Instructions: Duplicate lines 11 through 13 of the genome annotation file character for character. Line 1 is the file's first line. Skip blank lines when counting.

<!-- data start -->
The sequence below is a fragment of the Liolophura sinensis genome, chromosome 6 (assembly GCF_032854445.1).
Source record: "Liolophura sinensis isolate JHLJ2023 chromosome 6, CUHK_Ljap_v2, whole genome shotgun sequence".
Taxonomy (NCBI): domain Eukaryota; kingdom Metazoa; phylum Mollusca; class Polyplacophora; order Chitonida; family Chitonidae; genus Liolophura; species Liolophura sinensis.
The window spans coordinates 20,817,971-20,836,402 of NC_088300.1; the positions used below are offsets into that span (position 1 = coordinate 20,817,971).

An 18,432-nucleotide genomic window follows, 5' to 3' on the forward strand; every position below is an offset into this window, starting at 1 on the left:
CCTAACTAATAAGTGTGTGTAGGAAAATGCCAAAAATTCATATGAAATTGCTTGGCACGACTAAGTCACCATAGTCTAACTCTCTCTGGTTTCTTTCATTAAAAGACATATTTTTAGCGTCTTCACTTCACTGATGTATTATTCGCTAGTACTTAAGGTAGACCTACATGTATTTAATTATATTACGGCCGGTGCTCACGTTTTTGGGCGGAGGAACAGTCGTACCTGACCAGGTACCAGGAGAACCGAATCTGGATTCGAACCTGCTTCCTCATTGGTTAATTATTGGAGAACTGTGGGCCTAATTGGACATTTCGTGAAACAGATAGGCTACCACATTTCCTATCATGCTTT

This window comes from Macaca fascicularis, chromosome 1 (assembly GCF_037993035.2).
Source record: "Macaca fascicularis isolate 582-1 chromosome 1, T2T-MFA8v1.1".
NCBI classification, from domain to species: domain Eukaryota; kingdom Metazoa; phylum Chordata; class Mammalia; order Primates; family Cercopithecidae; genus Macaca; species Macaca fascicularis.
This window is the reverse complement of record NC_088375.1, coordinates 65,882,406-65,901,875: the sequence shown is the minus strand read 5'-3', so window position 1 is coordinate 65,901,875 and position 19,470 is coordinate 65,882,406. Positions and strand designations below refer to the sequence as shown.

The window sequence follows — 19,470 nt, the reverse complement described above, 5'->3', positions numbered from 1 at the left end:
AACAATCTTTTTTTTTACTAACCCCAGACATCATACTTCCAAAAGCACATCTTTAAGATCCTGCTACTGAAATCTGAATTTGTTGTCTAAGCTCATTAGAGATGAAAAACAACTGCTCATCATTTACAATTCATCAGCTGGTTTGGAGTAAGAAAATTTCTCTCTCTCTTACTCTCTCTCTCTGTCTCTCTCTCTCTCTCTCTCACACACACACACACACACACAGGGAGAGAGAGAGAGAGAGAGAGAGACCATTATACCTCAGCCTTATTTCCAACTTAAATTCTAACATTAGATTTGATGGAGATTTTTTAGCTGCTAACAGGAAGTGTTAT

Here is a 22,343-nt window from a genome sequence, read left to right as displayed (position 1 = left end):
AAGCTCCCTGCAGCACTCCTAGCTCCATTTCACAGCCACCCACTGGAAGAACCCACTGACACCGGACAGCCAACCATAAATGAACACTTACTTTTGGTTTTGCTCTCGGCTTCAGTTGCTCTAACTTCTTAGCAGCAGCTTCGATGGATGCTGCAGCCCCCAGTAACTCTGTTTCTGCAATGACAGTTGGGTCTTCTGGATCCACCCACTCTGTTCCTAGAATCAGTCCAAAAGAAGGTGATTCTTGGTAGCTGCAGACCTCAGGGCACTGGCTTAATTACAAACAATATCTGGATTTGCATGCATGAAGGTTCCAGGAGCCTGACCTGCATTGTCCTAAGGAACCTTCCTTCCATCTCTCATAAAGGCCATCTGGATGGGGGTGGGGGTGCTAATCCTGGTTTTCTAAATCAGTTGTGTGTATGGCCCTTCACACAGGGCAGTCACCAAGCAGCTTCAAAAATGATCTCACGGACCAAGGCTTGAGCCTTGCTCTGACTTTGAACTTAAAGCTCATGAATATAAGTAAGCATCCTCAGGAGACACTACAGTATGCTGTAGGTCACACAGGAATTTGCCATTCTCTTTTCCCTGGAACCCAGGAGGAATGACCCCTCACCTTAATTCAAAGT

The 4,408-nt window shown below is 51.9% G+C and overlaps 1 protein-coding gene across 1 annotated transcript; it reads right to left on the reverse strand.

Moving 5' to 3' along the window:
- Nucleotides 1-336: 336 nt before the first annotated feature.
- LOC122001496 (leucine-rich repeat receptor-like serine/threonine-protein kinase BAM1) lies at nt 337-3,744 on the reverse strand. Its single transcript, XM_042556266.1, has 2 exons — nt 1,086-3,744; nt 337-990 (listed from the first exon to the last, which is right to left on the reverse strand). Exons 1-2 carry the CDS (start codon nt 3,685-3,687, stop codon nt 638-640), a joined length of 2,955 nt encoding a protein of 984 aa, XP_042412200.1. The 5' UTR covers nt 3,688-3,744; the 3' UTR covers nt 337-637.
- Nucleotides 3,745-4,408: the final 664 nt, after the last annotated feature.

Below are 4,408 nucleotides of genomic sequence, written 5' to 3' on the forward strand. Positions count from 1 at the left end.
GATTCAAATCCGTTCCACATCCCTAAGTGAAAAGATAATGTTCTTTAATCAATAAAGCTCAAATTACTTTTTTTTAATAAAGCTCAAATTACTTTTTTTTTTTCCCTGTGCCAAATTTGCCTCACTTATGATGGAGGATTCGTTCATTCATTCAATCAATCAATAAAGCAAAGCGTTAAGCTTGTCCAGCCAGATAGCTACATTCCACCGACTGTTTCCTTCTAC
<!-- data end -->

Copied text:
The window sequence follows — 19,470 nt, the reverse complement described above, 5'->3', positions numbered from 1 at the left end:
AACAATCTTTTTTTTTACTAACCCCAGACATCATACTTCCAAAAGCACATCTTTAAGATCCTGCTACTGAAATCTGAATTTGTTGTCTAAGCTCATTAGAGATGAAAAACAACTGCTCATCATTTACAATTCATCAGCTGGTTTGGAGTAAGAAAATTTCTCTCTCTCTTACTCTCTCTCTCTGTCTCTCTCTCTCTCTCTCTCACACACACACACACACACACAGGGAGAGAGAGAGAGAGAGAGAGAGACCATTATACCTCAGCCTTATTTCCAACTTAAATTCTAACATTAGATTTGATGGAGATTTTTTAGCTGCTAACAGGAAGTGTTAT

Here is a 22,343-nt window from a genome sequence, read left to right as displayed (position 1 = left end):